In a historic moment for devotees of Hinduism and lovers of art and culture, the Swaminarayan Akshardham temple in Robbinsville Township, New Jersey, was inaugurated on 8th October 2023, under the guidance of its spiritual head, Mahant Swami Maharaj. This monumental temple, constructed outside of India, became the second-largest Hindu temple in the world, following the majestic Angkor Wat in Cambodia. With its intricate design, spiritual significance and commitment to sustainability, the Swaminarayan Akshardham stands as an evident to human dedication, tradition and artistry.
An Evident to Ancient Wisdom
The temple’s design is a true evident to ancient wisdom, featuring elements drawn from Hindu scriptures and culture. Among its awe-inspiring features are 10,000 statues and statuettes, intricate carvings of Indian musical instruments and dance forms and more. This architectural masterpiece is a reflection of the rich heritage it represents.
A Glimpse of Grandeur
Measuring an impressive 255ft x 345ft x 191ft, the New Jersey Akshardham temple is the second largest temple globally, only surpassed by Cambodia’s Angkor Wat. The temple complex boasts one main shrine, 12 sub-shrines, nine shikhars (spire-like structures) and nine pyramidal shikhars, with the largest elliptical dome of traditional stone architecture ever constructed.
Materials from around the World
The construction of the Akshardham temple utilized an impressive two million cubic feet of stone sourced from different corners of the globe. Limestone from Bulgaria and Turkey, marble from Greece, Turkey and Italy, granite from India and China and sandstone from India were among the materials used. Four different types of marble sourced from Italy and limestone from Bulgaria made an extensive journey, traveling first to India before covering a distance of over 8,000 miles to reach New Jersey.
A Vision of Inclusivity
Pramukh Swami Maharaj, the spiritual leader behind this endeavour, envisioned a place of universal significance. It was his wish to create a space not just for Hindus or Indians but for people from all corner of the world. This Akshardham serves as a hub for learning and embracing universal values rooted in Hindu traditions.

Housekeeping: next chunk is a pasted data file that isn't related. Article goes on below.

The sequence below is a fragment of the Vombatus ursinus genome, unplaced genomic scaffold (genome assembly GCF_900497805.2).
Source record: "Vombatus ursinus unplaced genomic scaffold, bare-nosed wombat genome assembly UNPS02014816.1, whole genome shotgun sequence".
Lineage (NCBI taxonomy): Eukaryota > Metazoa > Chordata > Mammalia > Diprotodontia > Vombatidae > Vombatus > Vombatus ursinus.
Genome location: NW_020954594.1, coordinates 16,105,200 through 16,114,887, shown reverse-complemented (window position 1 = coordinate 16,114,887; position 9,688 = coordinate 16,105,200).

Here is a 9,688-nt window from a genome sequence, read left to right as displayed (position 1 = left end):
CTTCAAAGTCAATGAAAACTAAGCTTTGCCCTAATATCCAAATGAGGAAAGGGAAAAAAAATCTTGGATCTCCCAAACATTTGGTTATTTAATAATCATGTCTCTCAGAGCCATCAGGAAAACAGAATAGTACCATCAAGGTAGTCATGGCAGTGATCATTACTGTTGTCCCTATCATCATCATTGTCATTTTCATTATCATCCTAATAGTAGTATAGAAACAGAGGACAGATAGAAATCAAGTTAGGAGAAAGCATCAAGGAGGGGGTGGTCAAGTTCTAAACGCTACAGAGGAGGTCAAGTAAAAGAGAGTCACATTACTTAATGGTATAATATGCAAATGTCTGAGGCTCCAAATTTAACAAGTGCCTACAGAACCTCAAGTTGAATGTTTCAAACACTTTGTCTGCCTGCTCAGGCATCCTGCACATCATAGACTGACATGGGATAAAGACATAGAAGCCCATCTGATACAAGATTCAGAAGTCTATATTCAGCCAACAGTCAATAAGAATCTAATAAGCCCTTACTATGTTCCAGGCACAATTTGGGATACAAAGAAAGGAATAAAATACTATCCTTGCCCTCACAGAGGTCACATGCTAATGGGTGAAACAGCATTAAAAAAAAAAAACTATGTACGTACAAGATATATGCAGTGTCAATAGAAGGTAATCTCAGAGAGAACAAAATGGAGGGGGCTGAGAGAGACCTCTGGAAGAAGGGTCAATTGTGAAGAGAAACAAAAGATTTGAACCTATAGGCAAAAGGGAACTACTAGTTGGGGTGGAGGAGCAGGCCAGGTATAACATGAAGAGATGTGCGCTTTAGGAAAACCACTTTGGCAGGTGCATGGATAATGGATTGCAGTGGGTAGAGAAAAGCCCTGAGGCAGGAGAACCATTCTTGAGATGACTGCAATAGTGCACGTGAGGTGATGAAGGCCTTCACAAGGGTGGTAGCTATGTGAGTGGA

The Power of Voluntarism
The temple’s construction is an evident to the power of voluntarism, with over 12,500 volunteers from across the United States dedicating more than 12 years to its realization. Guided by artisan volunteers from India, they brought this monumental project to life, embodying the rich tradition of Seva (selfless service).
A Lifetime Opportunity
Volunteers from various walks of life, such as the dedicated team of women volunteers from Alabama and Ravi Patel, an accountant from Atlanta, have poured their hearts and souls into the temple’s construction. They attest to the transformational impact this endeavor has had on their lives
Symbolic Water Reservoir, The Brahma Kund
A highlight of the Akshardham Temple is the Brahma Kund, a traditional Indian stepwell containing water from over 300 bodies of water worldwide, including the holy rivers of India and all 50 states of the U.S. This sacred water source adds to the spiritual significance of the temple.
Use of Sustainable Practices
In keeping with modern values, the BAPS Swaminarayan Sanstha has incorporated sustainable practices into the temple’s construction. These include a solar panel farm, the use of fly ash concrete mix and a commitment to planting over two million trees worldwide in recent decades.
A Global Legacy of Temples and Centers
This temple represents the third Akshardham, meaning the ‘abode of the divine,’ constructed by the organization, following two others in New Delhi and Gujarat, where BAPS is headquartered. The New Delhi complex holds the distinction of being the largest Hindu temple complex globally. As the sect approaches its 50th year in North America next year, it manages a network of over 1,200 temples and 3,850 centers worldwide.
World’s Largest Hindu Temple outside India: Angkor Wat
The world’s most extensive temple complex, Angkor Wat, was initially built during the 12th century in Krong Siem Reap, Cambodia. It was dedicated to the Hindu god Vishnu by King Suryavarman II but is now considered a Hindu-Buddhist temple. It holds the distinction of being among the 1,199 UNESCO World Heritage sites.